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Also posted on: The Norfolk Punt
I’m coming down with a bout of schizophrenia. I know that IT is now taking a further lurch in its continuing journey towards abstraction, with cloud computing. The business is beginning to care much less about technology, just whether its SLAs are being achieved, and managers really don’t have to care much about technical details
Part of me is entirely happy with this idea – I’ve experienced business managers trying to micromanage technology – but part of me screams that someone needs to actually understand the technology or the business will sign up to infeasible SLAs. And by the time it discovers this it will be too late, and any penalty clauses will be largely unenforceable anyway.
Perhaps datacentre automation currently exemplifies this schizophrenia best. An important underpinning of Bloor’s Adaptive Organisation story, for enterprise-scale organisations, is the adaptive Dynamic Data Centre supporting dynamic provisioning and seamless deployment, management and billing. Nevertheless, achieving the Dynamic Data Centre must be a journey from where we are now to where we’d like to be – and service levels to the business from “legacy” systems must not be impacted on this journey.
This means that data centre management tools must provide transparency between business goals and the technology underlying it. If the business wants business services supported by its data centre technologies, it must be able to manage at the service level – and feedback on performance and emerging issues must be available at the business service level, independently of the hardware and technology platform, or platforms, involved. At the same time, technicians must be allowed to manage the “bits and bytes” of legacy hardware and applications (although they should now start to report back to management in business service terms) because if this legacy stops working, so does the business, in many cases.
This means, I think, looking at the tools that support the data centre status quo and how they are evolving to support a business service view and extending their capabilities into dynamic provisioning and so on. Many business-critical applications run from very large data centres today and ripping out old data centres and their applications and replacing them with, say, new cloud applications is not going to be feasible – without risking a major discontinuity in service delivery to customers, entailing, at best, significant reputation risk.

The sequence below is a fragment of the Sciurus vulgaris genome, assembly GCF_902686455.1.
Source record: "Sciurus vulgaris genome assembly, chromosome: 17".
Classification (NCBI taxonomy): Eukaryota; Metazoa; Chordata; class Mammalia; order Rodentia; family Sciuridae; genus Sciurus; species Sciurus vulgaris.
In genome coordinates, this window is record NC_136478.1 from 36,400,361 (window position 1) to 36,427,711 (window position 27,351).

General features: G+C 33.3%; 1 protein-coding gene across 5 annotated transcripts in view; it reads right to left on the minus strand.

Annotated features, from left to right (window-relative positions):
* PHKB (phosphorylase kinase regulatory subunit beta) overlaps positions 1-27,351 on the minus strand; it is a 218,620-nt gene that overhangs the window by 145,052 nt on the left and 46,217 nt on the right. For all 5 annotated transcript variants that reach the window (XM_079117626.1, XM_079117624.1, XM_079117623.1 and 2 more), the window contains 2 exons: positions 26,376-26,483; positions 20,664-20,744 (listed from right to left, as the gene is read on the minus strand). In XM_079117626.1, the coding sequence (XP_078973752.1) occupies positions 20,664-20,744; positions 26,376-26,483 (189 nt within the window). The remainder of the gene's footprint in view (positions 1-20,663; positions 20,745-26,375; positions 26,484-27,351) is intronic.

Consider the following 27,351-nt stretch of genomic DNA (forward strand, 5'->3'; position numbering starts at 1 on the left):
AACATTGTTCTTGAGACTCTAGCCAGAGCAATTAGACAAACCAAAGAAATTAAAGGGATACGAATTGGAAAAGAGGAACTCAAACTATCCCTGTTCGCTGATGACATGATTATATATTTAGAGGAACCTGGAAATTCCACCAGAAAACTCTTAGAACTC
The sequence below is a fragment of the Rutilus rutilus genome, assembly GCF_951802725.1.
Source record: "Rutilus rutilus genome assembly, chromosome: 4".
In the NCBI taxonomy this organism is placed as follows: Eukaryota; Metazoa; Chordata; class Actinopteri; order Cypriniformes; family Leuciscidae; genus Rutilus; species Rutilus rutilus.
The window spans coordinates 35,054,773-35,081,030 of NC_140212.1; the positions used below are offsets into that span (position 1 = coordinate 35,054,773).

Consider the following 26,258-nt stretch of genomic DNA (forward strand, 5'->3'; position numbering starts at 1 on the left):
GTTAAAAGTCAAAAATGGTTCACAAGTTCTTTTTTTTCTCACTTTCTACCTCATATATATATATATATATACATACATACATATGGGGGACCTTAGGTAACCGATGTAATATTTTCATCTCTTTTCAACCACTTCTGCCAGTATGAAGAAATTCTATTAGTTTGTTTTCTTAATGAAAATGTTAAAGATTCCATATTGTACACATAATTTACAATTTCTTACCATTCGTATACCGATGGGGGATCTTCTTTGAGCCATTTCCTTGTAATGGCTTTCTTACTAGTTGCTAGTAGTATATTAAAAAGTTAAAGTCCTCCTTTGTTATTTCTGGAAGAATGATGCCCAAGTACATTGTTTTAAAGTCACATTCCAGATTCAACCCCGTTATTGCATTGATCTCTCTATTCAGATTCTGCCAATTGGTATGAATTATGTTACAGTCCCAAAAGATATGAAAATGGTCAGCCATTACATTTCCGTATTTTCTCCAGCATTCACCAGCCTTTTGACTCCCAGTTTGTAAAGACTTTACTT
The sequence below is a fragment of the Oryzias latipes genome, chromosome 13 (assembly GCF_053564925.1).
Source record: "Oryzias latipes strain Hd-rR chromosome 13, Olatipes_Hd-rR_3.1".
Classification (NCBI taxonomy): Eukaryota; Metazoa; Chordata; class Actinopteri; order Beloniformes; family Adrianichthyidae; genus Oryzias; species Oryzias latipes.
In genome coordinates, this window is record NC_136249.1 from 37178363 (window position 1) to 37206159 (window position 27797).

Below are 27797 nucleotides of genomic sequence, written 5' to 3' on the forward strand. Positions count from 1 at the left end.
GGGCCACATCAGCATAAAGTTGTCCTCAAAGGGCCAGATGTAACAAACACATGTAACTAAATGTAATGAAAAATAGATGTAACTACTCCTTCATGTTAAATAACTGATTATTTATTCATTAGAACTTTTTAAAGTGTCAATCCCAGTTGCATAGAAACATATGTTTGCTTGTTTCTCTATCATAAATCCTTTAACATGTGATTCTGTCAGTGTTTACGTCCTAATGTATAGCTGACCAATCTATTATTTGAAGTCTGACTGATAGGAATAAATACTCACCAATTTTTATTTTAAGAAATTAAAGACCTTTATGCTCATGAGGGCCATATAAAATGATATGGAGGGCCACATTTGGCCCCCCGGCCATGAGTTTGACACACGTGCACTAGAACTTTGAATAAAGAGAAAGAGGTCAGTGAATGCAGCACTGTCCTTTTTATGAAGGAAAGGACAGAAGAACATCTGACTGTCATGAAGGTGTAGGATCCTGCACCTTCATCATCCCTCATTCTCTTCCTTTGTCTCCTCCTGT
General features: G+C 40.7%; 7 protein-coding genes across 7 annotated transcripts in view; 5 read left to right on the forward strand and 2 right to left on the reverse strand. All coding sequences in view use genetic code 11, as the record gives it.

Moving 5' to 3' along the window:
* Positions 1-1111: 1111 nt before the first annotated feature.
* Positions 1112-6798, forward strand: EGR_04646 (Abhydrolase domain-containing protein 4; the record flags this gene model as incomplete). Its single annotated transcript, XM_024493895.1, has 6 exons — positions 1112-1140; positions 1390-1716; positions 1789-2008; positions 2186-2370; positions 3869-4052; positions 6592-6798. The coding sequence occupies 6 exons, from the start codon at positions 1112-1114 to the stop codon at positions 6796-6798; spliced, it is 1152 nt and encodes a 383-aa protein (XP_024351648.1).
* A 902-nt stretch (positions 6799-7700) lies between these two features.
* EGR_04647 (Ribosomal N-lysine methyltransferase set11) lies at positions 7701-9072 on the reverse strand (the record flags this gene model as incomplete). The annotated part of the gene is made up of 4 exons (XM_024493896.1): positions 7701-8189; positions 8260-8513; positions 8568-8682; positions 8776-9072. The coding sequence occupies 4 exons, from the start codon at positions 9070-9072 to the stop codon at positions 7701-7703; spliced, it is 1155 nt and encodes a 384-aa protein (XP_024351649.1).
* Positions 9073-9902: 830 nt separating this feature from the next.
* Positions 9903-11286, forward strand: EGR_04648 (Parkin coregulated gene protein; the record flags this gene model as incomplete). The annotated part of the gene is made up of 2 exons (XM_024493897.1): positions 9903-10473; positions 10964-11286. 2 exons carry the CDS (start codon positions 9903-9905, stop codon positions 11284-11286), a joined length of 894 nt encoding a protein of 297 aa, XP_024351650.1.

In essence, existing data Centre management tools, managing existing applications, will be needed for a long time to come. However, they will, increasingly, also need to operate across technology boundaries (manage the end user experience by monitoring transactions at all stages of their life from mainframe database to user desktop – or mobile phone) and supply management feedback at an aggregated whole-service level (via a dashboard, perhaps), possibly in terms of exceeded thresholds and exception events. And, at he same time, support the technicians with as much detail as they need to make the bits and bytes work.
And what of the move to externally-hosted cloud services, if or when they arrive in this world? Well, if reporting and end-user experience management at the aggregated service level is already in place, cloud services should simply slide in underneath. However, it will be important that continuity of management information is maintained. Today, it is unacceptable if a badly performing transaction falls into an information “black hole” when it hits, say, mainframe CICS; but it will be equally unacceptable if an information black hole resides in some cloud service vendor’s dynamic data centre!